So, I’ve already established that author Richard Ford has a good writing style, sets up appropriate mood and story elements, gives good descriptions, manages pace mostly well, but what’s so wrong with his characters, exactly? Well, for one thing, they’re mostly all idiots. There is no kinder way to put it I’m afraid. And while an author might purposefully write a few idiot characters, having some type of goal in sight or just showing us the sad state of the world we live in (as a would-be reflection of real life in the case of fantasy) to have all of them being idiots… you start asking yourself questions, wondering, doubting the intentions of the author or his capacity to advance plot points without having to resort to human idiocy all the time.
The truth is, it’s hard to relate to a bunch of idiots. Some of them you want to root for, usually the good guys - trying hard to relate to them - but you’re eventually discourage to do so. Because all you can think after a while is how much they deserve their fate, their suffering, their death. The bad guys on the other hand are incredibly effective, smart, basically: non-idiots. A bit more balance would have been nice here, as everything felt one-sided. Plus, usually, you don’t want to root for the evil guys. Richard Ford made them especially despicable and you hate them in spades for that. But when you are stuck with disgustingly evil guys on one hand and a bunch of morons on the other, it’s hard to immerse yourself into the world, to actually care, however good it is brought up.
But why are they idiots? You probably want some examples, and I shall deliver, so spoilers beware, you might want to skip this chapter.
It’s hard to tell if some of the characters are innate idiots or if we just happened to catch them at a downtime in their brain activity, but their actions - boy - sometimes you just want to slap them and say: fool! You will get yourself killed for that! The King of Lencia here takes the cake: his decisions overall not only lead to the sacking (more akin to death or enslavement) of Helmstorm and the rest of Lencia (what was left to conquer anyway), but in one of his dumbest move (read: no strategy involved whatsoever) he decides to Leeroy Jenkins his way toward the enemy leader, not only getting himself killed in an obvious trap but getting a bunch of champion bad ass knights from Ilion killed as well, who so far had done nothing but curbstomp Drakkarim left and right. Rolling up your eyes won’t be enough here, you’ll epic facepalm into whatever object is nearest, guaranteed.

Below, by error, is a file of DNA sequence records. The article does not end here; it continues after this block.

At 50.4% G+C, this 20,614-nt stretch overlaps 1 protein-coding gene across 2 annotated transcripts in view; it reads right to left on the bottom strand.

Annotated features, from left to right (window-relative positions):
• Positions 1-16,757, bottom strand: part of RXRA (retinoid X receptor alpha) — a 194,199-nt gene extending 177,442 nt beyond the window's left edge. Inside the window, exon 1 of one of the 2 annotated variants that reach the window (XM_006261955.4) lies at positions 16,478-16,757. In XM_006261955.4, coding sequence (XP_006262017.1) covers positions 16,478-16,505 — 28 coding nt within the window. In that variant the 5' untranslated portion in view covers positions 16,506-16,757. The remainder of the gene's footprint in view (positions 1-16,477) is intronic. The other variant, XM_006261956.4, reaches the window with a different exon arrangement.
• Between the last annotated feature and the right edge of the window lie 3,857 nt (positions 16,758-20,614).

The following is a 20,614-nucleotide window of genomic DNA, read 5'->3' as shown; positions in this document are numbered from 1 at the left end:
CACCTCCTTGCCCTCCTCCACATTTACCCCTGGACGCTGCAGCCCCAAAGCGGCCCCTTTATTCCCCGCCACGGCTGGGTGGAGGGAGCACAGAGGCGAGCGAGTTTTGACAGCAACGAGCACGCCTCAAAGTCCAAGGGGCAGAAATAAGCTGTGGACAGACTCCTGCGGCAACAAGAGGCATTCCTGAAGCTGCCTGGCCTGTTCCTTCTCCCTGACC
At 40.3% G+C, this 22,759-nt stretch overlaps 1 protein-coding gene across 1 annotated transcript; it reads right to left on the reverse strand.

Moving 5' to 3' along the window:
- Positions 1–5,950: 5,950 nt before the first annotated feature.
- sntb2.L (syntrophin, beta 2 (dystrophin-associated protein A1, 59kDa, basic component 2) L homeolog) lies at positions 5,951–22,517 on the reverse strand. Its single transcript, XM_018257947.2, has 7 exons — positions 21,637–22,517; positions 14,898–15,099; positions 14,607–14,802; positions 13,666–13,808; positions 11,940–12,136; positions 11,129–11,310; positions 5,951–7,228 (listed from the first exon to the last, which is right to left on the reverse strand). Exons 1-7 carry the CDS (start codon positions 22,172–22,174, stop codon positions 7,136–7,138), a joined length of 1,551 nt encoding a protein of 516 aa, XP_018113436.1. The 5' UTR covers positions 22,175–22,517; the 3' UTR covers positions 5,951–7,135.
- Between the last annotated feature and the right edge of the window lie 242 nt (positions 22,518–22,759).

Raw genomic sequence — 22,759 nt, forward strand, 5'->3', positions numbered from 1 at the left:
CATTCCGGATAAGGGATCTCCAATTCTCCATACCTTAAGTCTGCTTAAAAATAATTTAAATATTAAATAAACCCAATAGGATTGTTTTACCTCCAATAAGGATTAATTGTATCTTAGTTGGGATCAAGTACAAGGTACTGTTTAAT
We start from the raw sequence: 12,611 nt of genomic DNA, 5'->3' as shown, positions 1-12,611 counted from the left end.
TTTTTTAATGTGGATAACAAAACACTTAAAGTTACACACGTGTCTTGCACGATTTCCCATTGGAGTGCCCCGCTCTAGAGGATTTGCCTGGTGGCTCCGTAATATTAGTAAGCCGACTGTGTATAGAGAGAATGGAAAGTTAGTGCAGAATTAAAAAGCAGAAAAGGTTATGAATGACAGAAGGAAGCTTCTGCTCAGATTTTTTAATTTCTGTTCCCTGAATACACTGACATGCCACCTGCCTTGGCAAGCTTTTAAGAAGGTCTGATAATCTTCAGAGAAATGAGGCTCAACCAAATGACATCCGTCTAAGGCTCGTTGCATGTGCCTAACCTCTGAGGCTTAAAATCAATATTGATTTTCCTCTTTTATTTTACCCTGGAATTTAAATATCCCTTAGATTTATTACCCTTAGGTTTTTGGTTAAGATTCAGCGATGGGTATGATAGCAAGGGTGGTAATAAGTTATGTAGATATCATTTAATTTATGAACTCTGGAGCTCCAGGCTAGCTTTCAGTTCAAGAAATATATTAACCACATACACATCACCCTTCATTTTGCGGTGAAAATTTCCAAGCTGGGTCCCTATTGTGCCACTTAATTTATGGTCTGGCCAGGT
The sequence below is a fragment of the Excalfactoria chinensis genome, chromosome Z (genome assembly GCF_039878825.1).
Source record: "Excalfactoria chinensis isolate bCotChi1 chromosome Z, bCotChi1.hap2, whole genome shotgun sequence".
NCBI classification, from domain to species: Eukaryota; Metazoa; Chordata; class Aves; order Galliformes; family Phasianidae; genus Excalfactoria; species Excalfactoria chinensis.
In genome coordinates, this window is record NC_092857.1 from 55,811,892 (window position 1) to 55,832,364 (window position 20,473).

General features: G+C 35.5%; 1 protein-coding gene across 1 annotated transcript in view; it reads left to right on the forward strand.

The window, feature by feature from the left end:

End of spoilers, I guess.
I think I’ve just reached my personal limit here for this review. There’s not much more to say, anyway. But let me stress this again: there’s nothing really wrong with this book, other than stupid characters which might just frustrate you enough to make you stop caring and quit before reading any of the sequels that might one day materialize (for the record, I probably would read such a sequel, just to see what pans out of this mess. Curiosity, you know). That’s a big point against the book! But if you are somewhat tolerant of such stupid characters and/or enjoy heroes dying and/or villains winning (rather easily) this book has a lot to offer. In any case you’ll find yourself plunging deep into Magnamund in a well written story, good action sequences and respect for Dever’s world, and all in all, that’s not so bad. This book is now, I assume, rather hard to find, but give it a try if you’re a fan of Lone Wolf and aren’t afraid of cringing from time to time.